This month, Julia (1:12) questions Australia's black-and-white moral stance against vaping as a way to help people stop smoking, arguing that Australia's uncompromising stance borders on “the definition of psychotic thinking, where you become fixated on ideas to the point that you’re not open to exploring a middle ground or someone else’s viewpoints. And I would contend that the situation we’ve got in Australia, in regards to harm minimization around smoking, and the reluctance to endorse vaping as a harm minimization tool, starts to border on that psychotic edge.”
Simon (6:09) asks, why don’t ethnographers use their noses as an ethnographic implement, and pay more attention to smell when they’re crafting descriptions of their field sites? “When you talk about the things that you hear, not just the things that you see… those add to the richness of ethnography. And one of those things that I think we can draw our attention to, in terms of making more alive the material that we write, is this idea of smell. What are the smells that we had in the field, and what do they mean, not only for our informants, but also for us?”
Special guest Justine Chambers (12:30) reflects on the film Black Panther, about a nation that was never colonized, and asks: given that she knows so much about colonialism in her field site in Karen State, Myanmar, how does she, and other citizens of settler colonial nations, engage so little with the colonial legacy of Australia, her home society? As Ian asks, "there's the difficult issue of whether justice is about finding room for indigenous people within colonial legal frameworks, like a rights framework, or whether justice would be about withdrawing those institutions altogether."
Justine is a PhD student in anthropology at ANU's school of Culture, History and Language and associate director of the ANU Myanmar Centre.
Finally, Ian (18:44) looks at the gun debate in America, and asks why the two sides are described as “tribes,” a term that anthropology gave up on decades ago? The use of the term, he argues, “seems to suggest that people’s preferences are inbred… It racializes the problem,” as if “everything about a culture has to do with blood.”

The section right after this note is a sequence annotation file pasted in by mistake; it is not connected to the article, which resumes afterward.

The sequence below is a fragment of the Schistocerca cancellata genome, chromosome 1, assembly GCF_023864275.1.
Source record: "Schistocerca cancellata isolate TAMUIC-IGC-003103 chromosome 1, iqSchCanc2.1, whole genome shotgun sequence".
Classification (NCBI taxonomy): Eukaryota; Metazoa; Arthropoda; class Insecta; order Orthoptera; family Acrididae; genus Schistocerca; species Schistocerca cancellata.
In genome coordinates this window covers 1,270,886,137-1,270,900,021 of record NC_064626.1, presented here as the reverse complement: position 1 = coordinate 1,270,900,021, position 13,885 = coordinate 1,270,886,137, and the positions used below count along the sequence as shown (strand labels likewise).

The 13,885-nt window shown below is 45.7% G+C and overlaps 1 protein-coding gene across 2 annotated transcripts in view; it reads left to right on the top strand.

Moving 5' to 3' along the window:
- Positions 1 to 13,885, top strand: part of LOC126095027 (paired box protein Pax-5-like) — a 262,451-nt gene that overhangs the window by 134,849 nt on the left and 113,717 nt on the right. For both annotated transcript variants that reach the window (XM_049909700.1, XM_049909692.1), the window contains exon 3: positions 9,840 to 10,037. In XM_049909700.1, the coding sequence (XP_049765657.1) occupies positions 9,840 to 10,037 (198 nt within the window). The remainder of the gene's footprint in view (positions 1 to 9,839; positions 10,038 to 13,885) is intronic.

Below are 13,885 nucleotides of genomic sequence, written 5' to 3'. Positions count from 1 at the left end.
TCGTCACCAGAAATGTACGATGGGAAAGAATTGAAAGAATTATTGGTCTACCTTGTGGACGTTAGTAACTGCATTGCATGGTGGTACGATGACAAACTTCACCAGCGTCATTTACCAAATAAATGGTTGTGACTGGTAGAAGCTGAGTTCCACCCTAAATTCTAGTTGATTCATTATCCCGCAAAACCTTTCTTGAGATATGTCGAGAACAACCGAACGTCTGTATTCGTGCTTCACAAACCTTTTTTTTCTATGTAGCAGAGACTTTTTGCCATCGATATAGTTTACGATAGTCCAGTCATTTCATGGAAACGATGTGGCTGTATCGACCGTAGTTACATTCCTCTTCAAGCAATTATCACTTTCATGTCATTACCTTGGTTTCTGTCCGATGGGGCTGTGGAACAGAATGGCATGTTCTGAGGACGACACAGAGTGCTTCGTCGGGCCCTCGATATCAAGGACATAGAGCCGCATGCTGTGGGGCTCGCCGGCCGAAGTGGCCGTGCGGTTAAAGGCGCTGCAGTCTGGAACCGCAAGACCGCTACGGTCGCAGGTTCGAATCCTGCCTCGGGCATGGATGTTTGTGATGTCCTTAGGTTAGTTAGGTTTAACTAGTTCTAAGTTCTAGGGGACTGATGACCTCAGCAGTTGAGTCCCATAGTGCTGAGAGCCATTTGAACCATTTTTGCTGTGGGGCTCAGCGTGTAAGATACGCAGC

Antrosio, Jason “Semi-Automatic Anthropology” on the blog Living Anthropologically: https://www.livinganthropologically.com/semi-automatic-anthropology-complexity/
Black Panther http://marvel.com/blackpanther#/
Brown, Julia E. H. (2018) ‘Doing Things Little by Little’: Smoking and Vaping While Being Pharmaceutically Treated for Schizophrenia, Anthropological Forum, DOI: 10.1080/00664677.2018.1440192
Csordas, Thomas J. (1993) "Somatic Modes of Attention." Cultural Anthropology, vol. 8, no. 2, pp. 135-156.
Dennis, S. (2016) 'Smokefree: A Social, Moral and Political Atmosphere. Bloomsbury Press. https://www.bloomsbury.com/au/smokefree-9781472569226/
Douglas, Mary. (1969) Purity and Danger: An Analysis of Concepts of Pollution and Taboo. Routledge & Kegan Paul, London.
Hirschkind, Charles. (2006) The Ethical Soundscape: Cassette Sermons and Islamic Counterpublics. Columbia University Press, New York.
Ingold, Tim. (2011) Perception of the Environment: Essays on Livelihood, Dwelling and Skill. Routledge, London.
Kipnis, Andrew B. (2011) Governing Educational Desire: Culture, Politics, and Schooling in China. The University of Chicago Press, London;Chicago.
This anthropology podcast is supported by the Australian Anthropological Society, the schools of Culture, History, and Language and Archaeology and Anthropology at Australian National University, and the Australian Centre for the Public Awareness of Science, and is produced in collaboration with the American Anthropological Association.
Music by Pete Dabro: dabro1.bandcamp.com
Show notes by Ian Pollock
KEYWORDS: smoking, vaping, harm minimization, smell, anthropology, ethnography, colonization, Indigenous Australia, Indigenous America, Black Panther, guns, tribalism